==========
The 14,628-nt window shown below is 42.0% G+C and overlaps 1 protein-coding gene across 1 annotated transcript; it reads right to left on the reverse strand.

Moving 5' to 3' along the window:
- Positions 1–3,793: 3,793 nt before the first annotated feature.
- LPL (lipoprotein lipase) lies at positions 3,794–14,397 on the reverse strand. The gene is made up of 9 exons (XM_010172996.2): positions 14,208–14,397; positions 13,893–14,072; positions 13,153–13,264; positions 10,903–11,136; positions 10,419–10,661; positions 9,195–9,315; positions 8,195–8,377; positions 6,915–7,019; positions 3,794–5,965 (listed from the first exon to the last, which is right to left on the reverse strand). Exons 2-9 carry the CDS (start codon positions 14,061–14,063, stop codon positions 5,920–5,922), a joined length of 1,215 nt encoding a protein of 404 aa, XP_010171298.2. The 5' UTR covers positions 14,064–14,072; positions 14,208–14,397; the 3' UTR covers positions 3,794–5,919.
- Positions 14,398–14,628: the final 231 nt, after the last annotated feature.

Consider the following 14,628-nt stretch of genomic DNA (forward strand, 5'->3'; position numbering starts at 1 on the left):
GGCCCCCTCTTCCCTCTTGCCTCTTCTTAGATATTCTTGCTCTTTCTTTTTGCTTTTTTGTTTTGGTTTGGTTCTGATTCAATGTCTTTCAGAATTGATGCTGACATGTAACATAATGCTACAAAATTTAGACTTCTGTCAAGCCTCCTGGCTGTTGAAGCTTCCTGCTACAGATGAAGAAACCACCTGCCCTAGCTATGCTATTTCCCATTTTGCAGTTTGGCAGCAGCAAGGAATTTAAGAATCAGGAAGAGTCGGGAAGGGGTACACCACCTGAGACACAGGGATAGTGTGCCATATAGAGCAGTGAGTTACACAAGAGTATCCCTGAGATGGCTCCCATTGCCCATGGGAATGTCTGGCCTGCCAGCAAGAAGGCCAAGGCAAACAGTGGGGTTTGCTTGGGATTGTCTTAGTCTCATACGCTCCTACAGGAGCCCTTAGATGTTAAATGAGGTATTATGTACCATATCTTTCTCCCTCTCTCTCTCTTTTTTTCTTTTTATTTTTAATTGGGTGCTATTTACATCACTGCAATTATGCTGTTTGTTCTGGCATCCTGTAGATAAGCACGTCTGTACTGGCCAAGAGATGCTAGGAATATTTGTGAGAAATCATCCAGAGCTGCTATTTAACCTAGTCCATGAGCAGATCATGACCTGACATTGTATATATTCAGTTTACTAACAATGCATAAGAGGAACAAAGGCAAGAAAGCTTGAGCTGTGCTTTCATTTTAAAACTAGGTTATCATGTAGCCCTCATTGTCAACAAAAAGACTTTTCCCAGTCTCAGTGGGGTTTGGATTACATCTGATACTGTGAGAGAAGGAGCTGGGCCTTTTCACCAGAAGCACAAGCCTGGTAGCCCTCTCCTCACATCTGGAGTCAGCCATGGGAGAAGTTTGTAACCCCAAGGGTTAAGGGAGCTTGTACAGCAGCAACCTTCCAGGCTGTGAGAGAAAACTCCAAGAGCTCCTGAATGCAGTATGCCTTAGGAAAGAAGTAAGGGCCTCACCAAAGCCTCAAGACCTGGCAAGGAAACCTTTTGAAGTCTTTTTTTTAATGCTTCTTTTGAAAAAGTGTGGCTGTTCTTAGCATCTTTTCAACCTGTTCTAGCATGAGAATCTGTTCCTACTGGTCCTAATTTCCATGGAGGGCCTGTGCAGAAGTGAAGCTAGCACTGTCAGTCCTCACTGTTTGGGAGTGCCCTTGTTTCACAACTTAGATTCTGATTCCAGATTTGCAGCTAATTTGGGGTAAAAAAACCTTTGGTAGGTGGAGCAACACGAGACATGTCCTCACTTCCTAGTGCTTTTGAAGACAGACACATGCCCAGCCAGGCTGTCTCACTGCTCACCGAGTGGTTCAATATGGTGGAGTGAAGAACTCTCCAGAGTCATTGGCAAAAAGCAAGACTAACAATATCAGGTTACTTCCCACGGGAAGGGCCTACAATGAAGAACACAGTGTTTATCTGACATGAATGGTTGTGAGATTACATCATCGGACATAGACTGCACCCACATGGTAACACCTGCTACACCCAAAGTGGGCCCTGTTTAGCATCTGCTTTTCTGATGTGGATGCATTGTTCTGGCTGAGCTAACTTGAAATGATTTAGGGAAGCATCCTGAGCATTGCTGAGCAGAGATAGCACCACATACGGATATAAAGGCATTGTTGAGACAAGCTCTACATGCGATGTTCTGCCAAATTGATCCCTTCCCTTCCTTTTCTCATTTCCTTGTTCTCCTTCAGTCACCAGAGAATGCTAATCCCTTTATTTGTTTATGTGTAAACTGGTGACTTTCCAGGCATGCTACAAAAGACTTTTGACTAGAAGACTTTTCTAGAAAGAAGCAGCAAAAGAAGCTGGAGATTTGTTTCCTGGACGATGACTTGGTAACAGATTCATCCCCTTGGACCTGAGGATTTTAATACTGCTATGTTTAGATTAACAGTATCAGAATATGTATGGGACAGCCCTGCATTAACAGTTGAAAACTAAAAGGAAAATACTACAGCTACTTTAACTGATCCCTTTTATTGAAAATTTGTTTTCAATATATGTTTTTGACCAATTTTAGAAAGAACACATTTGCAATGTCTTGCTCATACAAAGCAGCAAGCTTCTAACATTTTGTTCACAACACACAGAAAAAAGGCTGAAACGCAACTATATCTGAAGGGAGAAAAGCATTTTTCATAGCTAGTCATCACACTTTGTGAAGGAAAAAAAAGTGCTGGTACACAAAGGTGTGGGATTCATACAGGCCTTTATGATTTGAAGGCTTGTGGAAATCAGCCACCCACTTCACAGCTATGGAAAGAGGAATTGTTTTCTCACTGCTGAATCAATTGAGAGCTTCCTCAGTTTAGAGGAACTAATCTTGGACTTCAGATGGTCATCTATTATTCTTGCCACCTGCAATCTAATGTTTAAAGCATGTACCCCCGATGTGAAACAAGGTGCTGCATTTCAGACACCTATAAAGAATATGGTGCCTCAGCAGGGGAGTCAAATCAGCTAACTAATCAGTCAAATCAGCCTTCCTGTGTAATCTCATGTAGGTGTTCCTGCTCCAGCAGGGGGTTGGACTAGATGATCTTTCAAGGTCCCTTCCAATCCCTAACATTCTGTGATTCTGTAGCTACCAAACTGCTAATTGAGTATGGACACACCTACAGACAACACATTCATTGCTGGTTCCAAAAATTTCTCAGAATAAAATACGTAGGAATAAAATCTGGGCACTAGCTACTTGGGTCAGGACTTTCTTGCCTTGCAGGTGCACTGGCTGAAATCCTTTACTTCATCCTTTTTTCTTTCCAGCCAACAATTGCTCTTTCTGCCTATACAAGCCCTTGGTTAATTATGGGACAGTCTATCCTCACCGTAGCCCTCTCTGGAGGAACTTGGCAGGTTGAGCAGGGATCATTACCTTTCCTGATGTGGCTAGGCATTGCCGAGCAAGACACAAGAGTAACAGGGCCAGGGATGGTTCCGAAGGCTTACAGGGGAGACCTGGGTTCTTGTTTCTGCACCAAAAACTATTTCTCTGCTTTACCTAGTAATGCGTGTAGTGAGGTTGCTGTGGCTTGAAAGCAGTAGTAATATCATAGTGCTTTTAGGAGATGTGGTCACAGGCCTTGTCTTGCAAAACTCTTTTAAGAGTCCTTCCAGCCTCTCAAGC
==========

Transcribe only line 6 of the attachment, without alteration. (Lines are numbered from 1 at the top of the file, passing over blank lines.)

Consider the following 14,628-nt stretch of genomic DNA (forward strand, 5'->3'; position numbering starts at 1 on the left):